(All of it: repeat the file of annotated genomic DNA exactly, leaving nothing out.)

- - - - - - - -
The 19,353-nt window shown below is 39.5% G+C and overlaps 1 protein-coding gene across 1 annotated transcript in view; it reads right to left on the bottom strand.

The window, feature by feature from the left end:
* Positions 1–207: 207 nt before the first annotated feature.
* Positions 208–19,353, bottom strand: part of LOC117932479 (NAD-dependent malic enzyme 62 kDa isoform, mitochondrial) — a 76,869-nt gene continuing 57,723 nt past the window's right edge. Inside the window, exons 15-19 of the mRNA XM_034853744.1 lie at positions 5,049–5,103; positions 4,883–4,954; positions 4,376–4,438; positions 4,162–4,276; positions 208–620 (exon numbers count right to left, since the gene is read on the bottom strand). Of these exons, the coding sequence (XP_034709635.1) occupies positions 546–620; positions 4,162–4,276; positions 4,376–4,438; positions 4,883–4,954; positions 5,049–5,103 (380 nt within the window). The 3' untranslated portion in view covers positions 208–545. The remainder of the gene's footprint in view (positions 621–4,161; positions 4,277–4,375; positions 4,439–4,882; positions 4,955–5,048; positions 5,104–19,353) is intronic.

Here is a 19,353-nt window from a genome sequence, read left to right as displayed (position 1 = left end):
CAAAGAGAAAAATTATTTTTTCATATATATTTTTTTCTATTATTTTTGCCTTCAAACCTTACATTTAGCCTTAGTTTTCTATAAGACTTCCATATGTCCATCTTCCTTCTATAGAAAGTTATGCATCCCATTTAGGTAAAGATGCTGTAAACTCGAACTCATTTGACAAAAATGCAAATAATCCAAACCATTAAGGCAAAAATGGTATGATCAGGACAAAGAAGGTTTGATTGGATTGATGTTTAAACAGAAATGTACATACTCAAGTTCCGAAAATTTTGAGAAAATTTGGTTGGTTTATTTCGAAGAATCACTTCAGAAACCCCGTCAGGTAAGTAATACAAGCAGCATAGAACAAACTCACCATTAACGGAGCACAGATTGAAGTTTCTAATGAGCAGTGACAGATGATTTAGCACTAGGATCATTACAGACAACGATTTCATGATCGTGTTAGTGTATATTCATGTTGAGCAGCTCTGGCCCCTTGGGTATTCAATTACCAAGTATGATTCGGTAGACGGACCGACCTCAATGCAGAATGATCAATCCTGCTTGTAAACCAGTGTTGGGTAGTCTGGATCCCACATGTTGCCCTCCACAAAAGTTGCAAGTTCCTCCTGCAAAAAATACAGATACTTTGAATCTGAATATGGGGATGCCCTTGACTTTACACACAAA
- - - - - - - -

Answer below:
The 19,353-nt window shown below is 39.5% G+C and overlaps 1 protein-coding gene across 1 annotated transcript in view; it reads right to left on the bottom strand.

The window, feature by feature from the left end:
* Positions 1–207: 207 nt before the first annotated feature.
* Positions 208–19,353, bottom strand: part of LOC117932479 (NAD-dependent malic enzyme 62 kDa isoform, mitochondrial) — a 76,869-nt gene continuing 57,723 nt past the window's right edge. Inside the window, exons 15-19 of the mRNA XM_034853744.1 lie at positions 5,049–5,103; positions 4,883–4,954; positions 4,376–4,438; positions 4,162–4,276; positions 208–620 (exon numbers count right to left, since the gene is read on the bottom strand). Of these exons, the coding sequence (XP_034709635.1) occupies positions 546–620; positions 4,162–4,276; positions 4,376–4,438; positions 4,883–4,954; positions 5,049–5,103 (380 nt within the window). The 3' untranslated portion in view covers positions 208–545. The remainder of the gene's footprint in view (positions 621–4,161; positions 4,277–4,375; positions 4,439–4,882; positions 4,955–5,048; positions 5,104–19,353) is intronic.

Here is a 19,353-nt window from a genome sequence, read left to right as displayed (position 1 = left end):
CAAAGAGAAAAATTATTTTTTCATATATATTTTTTTCTATTATTTTTGCCTTCAAACCTTACATTTAGCCTTAGTTTTCTATAAGACTTCCATATGTCCATCTTCCTTCTATAGAAAGTTATGCATCCCATTTAGGTAAAGATGCTGTAAACTCGAACTCATTTGACAAAAATGCAAATAATCCAAACCATTAAGGCAAAAATGGTATGATCAGGACAAAGAAGGTTTGATTGGATTGATGTTTAAACAGAAATGTACATACTCAAGTTCCGAAAATTTTGAGAAAATTTGGTTGGTTTATTTCGAAGAATCACTTCAGAAACCCCGTCAGGTAAGTAATACAAGCAGCATAGAACAAACTCACCATTAACGGAGCACAGATTGAAGTTTCTAATGAGCAGTGACAGATGATTTAGCACTAGGATCATTACAGACAACGATTTCATGATCGTGTTAGTGTATATTCATGTTGAGCAGCTCTGGCCCCTTGGGTATTCAATTACCAAGTATGATTCGGTAGACGGACCGACCTCAATGCAGAATGATCAATCCTGCTTGTAAACCAGTGTTGGGTAGTCTGGATCCCACATGTTGCCCTCCACAAAAGTTGCAAGTTCCTCCTGCAAAAAATACAGATACTTTGAATCTGAATATGGGGATGCCCTTGACTTTACACACAAA